The committee has received 14,000 applications from former Baathists asking for either reinstatement or for pensions, he said.

But Iraq's presidency council -- which comprises Iraq's president, Jalal Talabani, and his two deputies -- and a separate Accountability and Justice Committee in parliament have ordered [the comittee's head] and his colleagues to freeze their work.

As was noted at the time the law was passed, there are certain provisions that could actually exacerbate tensions between Sunnis and Shiites:

Amid the confusion and conflicting signals from parliament, the biggest Sunni Arab bloc is already seeking amendments to the new law. It objects to a provision under which 7,000 former Baathists serving in the security services would be dismissed.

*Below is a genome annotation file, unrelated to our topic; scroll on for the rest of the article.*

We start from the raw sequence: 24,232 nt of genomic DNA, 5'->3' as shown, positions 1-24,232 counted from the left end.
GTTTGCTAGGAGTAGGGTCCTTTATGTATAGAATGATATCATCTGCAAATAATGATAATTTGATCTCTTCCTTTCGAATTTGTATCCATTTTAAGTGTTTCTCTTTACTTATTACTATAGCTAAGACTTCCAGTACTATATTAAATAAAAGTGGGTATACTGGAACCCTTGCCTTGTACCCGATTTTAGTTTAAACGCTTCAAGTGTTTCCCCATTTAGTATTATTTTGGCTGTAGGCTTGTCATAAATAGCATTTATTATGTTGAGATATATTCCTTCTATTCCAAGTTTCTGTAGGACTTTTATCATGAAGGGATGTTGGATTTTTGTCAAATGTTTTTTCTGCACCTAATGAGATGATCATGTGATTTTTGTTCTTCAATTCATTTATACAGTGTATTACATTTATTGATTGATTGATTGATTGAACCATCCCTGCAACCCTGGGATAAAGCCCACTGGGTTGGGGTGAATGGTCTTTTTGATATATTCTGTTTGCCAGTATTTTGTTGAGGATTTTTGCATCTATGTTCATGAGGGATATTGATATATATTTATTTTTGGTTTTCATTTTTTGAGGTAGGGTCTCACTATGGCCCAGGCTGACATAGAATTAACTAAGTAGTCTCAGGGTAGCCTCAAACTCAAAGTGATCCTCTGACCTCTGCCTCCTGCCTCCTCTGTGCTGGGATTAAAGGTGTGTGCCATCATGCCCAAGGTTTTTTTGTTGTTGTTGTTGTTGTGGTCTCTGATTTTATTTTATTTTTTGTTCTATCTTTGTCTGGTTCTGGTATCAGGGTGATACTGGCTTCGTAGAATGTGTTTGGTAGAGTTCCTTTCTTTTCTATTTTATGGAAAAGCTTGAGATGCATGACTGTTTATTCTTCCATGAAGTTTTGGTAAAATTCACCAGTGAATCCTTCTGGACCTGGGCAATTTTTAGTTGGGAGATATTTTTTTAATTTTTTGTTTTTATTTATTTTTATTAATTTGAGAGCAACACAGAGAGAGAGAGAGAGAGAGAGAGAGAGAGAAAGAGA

This de-Baathification hustle is just the most recent example of the game that Maliki and his political allies have been playing for quite a while - and one they'd likely be willing to play for, say, another 100 years or so if given the opportunity. It goes something like this: make a big public show of outreach and reconciliation, and after the spotlights fade, pull back on the follow through.

Actual, meaningful reconciliation remains an elusive prize, in part, because Maliki and his ilk have very little incentive to make concessions, compromises and accommodations to other disempowered groups while the US military is around to play enforcer/defender. We shield them from the facing the full brunt of their maximalist policies. In that sense, a vocal commitment to an indefinite, unconditional presence in Iraq (ala John McCain) allows Maliki and his allies to continue with business as usual.